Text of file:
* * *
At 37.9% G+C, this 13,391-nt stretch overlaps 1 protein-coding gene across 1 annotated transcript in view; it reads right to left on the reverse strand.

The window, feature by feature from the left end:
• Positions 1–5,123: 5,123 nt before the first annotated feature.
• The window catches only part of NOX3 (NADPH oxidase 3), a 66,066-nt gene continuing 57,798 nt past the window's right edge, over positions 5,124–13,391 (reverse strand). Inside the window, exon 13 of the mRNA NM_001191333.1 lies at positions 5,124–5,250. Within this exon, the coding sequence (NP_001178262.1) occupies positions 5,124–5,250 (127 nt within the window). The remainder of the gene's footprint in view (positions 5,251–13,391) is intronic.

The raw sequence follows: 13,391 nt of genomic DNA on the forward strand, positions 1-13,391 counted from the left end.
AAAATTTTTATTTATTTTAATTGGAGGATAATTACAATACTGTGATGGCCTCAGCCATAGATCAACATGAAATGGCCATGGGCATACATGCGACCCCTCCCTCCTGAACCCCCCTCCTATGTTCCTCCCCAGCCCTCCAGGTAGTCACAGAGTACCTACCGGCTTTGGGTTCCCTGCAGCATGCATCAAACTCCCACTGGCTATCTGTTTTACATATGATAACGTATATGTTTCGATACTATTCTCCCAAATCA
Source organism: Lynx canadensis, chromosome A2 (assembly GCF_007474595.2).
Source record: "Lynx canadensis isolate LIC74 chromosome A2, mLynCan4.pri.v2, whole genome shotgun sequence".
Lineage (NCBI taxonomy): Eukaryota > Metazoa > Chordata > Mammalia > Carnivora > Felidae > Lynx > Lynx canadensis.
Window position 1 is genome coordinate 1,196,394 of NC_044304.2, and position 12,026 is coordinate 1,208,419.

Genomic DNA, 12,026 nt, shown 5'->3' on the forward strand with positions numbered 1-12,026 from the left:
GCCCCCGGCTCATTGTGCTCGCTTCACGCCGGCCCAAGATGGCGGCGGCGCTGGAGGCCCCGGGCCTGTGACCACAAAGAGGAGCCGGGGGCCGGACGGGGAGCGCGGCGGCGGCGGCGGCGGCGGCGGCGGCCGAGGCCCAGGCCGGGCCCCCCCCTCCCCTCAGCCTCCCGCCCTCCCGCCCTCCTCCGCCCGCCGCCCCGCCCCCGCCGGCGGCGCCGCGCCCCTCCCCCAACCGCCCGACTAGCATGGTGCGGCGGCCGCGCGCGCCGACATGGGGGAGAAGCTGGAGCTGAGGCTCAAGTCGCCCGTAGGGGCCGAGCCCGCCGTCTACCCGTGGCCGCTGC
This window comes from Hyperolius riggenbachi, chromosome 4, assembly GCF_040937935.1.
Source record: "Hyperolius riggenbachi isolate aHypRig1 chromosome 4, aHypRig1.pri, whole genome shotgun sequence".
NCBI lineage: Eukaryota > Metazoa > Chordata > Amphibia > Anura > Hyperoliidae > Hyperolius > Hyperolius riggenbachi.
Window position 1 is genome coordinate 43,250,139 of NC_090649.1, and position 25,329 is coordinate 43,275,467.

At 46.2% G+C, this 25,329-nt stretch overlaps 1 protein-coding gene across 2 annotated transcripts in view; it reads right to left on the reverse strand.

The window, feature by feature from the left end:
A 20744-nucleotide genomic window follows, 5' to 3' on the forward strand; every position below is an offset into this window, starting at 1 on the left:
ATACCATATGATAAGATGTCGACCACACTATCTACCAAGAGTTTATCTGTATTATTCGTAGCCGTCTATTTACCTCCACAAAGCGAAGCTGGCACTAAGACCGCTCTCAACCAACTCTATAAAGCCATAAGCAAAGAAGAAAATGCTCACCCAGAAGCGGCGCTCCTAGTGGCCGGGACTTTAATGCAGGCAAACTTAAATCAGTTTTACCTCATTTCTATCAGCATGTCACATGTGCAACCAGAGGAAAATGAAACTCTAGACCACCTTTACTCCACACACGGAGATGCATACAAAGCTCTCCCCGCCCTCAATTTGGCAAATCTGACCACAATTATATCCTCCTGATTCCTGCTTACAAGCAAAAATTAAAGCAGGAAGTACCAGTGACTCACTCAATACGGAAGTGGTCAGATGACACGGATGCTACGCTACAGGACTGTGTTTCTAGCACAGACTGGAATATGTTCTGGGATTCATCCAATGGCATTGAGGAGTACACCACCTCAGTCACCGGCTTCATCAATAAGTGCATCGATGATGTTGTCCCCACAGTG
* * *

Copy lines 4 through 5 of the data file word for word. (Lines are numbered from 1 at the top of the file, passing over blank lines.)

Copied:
• The window catches only part of NOX3 (NADPH oxidase 3), a 66,066-nt gene continuing 57,798 nt past the window's right edge, over positions 5,124–13,391 (reverse strand). Inside the window, exon 13 of the mRNA NM_001191333.1 lies at positions 5,124–5,250. Within this exon, the coding sequence (NP_001178262.1) occupies positions 5,124–5,250 (127 nt within the window). The remainder of the gene's footprint in view (positions 5,251–13,391) is intronic.

The raw sequence follows: 13,391 nt of genomic DNA on the forward strand, positions 1-13,391 counted from the left end.